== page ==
Your letter was moving because it so accurately explains the struggle in a partner who wants to heal the relationship. Thank you for allowing me the opportunity to respond.
The good news? You caught this before it became physical. The other news? The effect on your husband is almost the same as if it were physical.
There are three broad ways to initiate the healing. The repair on your part involves a total recommitment with amends to your husband. As a couple you both need to explore the conditions that prompted you to look outside the marriage and change the dynamics between the two of you that caused them. Finally your husband must understand that he had some role in what made things not okay, and that has to change. In some instances these suggestions for change may not apply, but I think they are a good place to start for the two of you. This is most often accomplished with couples therapy. You can use the find help tab at the top of the page to find someone in your area.
The best analogy I can make of this is to say the two of you were in a car accident where you were driving and your husband was asleep. He woke up to see the car skidding off the road. Both of you will be traumatized to some degree by this, but you will each feel the pain in a different way. Because you were in the “driver’s seat” you had your hands on the wheel and could see what was coming. Your husband had no idea. His trauma is one of betrayal; yours, a lapse in judgment.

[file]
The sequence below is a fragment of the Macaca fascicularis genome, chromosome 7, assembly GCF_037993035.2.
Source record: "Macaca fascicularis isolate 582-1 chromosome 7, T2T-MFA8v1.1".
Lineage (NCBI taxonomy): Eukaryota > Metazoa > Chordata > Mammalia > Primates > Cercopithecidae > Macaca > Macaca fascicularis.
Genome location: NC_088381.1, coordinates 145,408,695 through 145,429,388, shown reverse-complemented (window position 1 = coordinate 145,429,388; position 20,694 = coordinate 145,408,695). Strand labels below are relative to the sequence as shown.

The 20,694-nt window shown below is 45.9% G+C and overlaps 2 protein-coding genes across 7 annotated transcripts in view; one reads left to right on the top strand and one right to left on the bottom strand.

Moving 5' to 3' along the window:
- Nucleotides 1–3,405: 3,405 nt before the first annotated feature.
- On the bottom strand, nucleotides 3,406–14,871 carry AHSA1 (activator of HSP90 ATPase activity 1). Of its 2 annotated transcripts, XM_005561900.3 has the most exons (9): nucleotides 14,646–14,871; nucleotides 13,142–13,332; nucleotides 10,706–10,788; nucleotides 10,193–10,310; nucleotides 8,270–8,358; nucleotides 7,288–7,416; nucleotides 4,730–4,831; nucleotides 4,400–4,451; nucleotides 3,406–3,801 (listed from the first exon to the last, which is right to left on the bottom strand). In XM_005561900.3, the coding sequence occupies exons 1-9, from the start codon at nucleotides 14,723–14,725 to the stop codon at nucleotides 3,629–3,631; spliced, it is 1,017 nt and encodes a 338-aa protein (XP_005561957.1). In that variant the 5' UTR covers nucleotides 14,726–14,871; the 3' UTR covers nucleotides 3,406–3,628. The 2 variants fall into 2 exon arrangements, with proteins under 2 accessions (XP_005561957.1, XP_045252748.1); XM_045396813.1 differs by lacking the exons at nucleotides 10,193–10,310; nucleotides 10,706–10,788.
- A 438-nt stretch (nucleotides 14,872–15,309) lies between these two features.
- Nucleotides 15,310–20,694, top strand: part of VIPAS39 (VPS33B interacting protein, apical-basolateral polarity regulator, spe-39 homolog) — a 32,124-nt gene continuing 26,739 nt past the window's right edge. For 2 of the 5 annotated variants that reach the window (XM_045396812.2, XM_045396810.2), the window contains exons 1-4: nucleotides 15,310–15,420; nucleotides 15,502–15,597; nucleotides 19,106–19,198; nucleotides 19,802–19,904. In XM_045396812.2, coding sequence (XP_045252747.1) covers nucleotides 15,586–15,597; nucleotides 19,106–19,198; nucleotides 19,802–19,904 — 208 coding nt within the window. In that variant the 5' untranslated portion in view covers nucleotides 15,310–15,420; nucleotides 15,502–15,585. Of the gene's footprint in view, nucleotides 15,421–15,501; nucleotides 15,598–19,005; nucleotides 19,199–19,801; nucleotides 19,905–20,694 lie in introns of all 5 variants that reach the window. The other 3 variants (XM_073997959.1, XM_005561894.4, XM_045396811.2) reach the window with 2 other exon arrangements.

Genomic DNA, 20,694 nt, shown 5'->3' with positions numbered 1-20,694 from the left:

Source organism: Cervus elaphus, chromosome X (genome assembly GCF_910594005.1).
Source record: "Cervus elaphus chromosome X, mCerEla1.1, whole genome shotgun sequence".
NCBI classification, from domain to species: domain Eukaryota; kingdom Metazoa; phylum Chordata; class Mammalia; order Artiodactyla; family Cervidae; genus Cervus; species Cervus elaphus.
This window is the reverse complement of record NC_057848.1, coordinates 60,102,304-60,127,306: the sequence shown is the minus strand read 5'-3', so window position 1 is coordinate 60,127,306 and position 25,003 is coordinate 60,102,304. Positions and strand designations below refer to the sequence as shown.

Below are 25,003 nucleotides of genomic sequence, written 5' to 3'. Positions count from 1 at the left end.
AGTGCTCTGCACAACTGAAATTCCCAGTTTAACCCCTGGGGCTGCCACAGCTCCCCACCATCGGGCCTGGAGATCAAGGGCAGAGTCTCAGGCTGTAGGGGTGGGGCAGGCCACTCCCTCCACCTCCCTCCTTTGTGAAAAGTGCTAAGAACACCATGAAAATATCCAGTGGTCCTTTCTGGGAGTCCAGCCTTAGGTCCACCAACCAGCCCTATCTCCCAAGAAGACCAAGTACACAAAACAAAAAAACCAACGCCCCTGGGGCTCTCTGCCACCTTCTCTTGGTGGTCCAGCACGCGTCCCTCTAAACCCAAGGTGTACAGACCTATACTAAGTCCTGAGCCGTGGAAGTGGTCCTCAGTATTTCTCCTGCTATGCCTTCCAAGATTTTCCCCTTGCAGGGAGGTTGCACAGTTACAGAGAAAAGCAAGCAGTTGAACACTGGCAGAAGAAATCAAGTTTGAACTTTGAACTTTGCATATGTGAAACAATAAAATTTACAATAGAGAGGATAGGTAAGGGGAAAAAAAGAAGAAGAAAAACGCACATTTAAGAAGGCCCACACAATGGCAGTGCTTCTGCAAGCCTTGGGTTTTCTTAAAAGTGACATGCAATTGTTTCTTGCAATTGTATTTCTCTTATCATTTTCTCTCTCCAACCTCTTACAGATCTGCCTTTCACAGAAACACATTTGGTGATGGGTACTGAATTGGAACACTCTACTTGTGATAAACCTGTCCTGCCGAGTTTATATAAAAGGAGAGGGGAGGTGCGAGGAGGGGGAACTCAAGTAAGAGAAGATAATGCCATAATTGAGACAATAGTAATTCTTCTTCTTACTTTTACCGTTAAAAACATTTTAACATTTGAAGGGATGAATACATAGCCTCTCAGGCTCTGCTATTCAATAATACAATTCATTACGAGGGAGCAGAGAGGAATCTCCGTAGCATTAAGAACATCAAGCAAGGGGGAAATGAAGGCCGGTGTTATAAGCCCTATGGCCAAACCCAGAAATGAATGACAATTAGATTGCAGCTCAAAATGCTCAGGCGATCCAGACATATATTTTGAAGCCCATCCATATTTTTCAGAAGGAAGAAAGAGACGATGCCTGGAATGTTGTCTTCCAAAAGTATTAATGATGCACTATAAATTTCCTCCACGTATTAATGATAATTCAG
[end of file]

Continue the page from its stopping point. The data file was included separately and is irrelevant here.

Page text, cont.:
The best book on this healing process that I have come across is After the Affair: Healing the Pain and Rebuilding Trust When a Partner Has Been Unfaithful.
You can both use this experience as a wakeup call for your relationship and not only heal it, but learn lessons from this that will allow you to flourish.
Wishing you patience and peace,